By Topic

Components, Packaging, and Manufacturing Technology, Part A, IEEE Transactions on

Issue 1 • Date March 1998

Filter Results

Displaying Results 1 - 24 of 24
  • Foreword Electrical Contacts

    Page(s): 32
    Save to Project icon | Request Permissions | PDF file iconPDF (10 KB)  
    Freely Available from IEEE
  • Green design of telecom products: the ADSL high speed modem as a case study

    Page(s): 154 - 167
    Save to Project icon | Request Permissions | Click to expandQuick Abstract | PDF file iconPDF (620 KB)  

    This paper discusses the principles of life cycle assessment (LCP) and design for environment (DFE) and their application in the design and development of the asymmetric digital subscriber loop (ADSL) high speed modem, This application was used as a case study to evaluate the feasibility of incorporating “green” issues into the design cycle, Section II focuses on the green design methodology. It describes some fundamentals and the state-of-the-art of LCA/DFE. It also raises some critical issues that show up in the definition of LCA/DFE methodology. Section III describes the actual case study. It shows how the green design methodology, described in Section Il, is adopted to the project under study. More specifically, it is described how the LCA is introduced into the physical design stage of the product, which assumptions are taken into account for the LCA analysis, and how the analysis affects the usual product design flow. It discusses how the study started by performing an LCA of the ADSL high speed modem R1 (Release 1), with a large emphasis on the analysis of manufacturing processes. Secondly, these LCA results were used as input for the DFE methodology, in order to design a perceived greener product, the ADSI high speed modem R2 (Release 2). The “greenness” of this new product is validated by comparing the two environmental profiles. This case study resulted in a coherent and extensive environmental assessment of some fundamental design options (and the associated manufacturing processes) involved in complex electronic devices. By implementing the results of this LCA into a specific DFE methodology, green design issues have been introduced in the design cycle as just another design constraint to be dealt with View full abstract»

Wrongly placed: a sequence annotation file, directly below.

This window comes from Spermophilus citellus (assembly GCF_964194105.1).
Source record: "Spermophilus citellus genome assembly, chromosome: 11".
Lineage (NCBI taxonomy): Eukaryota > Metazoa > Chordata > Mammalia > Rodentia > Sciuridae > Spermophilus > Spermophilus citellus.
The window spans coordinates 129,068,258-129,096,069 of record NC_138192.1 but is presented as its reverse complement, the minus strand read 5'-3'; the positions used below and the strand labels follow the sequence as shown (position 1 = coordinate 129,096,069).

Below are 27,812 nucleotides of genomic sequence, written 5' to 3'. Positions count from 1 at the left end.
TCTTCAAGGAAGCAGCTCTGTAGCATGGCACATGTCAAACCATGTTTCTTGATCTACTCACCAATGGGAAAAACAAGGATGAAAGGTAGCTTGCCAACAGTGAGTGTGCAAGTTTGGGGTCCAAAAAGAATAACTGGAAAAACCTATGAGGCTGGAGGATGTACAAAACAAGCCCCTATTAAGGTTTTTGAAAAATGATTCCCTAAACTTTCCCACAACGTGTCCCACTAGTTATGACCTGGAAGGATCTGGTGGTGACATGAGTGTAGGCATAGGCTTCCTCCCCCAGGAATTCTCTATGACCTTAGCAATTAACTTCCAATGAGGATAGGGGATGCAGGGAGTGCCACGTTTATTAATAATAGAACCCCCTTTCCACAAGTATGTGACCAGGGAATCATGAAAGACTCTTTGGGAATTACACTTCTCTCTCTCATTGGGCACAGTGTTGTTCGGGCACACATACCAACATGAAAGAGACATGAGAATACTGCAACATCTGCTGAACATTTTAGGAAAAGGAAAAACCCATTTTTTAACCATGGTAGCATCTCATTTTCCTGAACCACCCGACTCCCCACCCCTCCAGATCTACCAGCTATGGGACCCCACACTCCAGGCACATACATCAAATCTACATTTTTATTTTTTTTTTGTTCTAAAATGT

Full text access may be available. Click article title to sign in or learn about subscription options.
  • Modeling of energy transport in arcing electrical contacts to determine mass loss

    Page(s): 54 - 60
    Save to Project icon | Request Permissions | Click to expandQuick Abstract | PDF file iconPDF (200 KB)  

    This paper presents a model which calculates the amount of erosion of an electrical contact undergoing arcing for a range of contact opening conditions. The model assumes all vaporized material is lost from the contact and that the material lost is related to the energy received by the contact. It is proposed that two processes occur which transport energy to the contact surface from the arc discharge. These have been called the radial transport process and the channeled transport process. Calculations at different ratios of the transport processes are compared to experimental data at 9 A, 64 V DC, The modeling procedure consists of several stages: 1) the arc discharge is divided into three regions which generates energy for dissipation; 2) the energy from each region is dissipated through the arc and delivered to the contact surface by radial/channeling transport processes; 3) heat flow through the contact from the surface is calculated using an explicit numerical finite difference scheme dependant upon energy input, contact dimensions, and material properties. This is then used to determine the temperature gradient of the surface and any phase changes; 4) knowing the condition of the contact surface, and contact separation, the mass loss is calculated assuming all evaporated material is removed from the surface View full abstract»

    Full text access may be available. Click article title to sign in or learn about subscription options.
  • Thermomechanical models for leadless solder interconnections in flip chip assemblies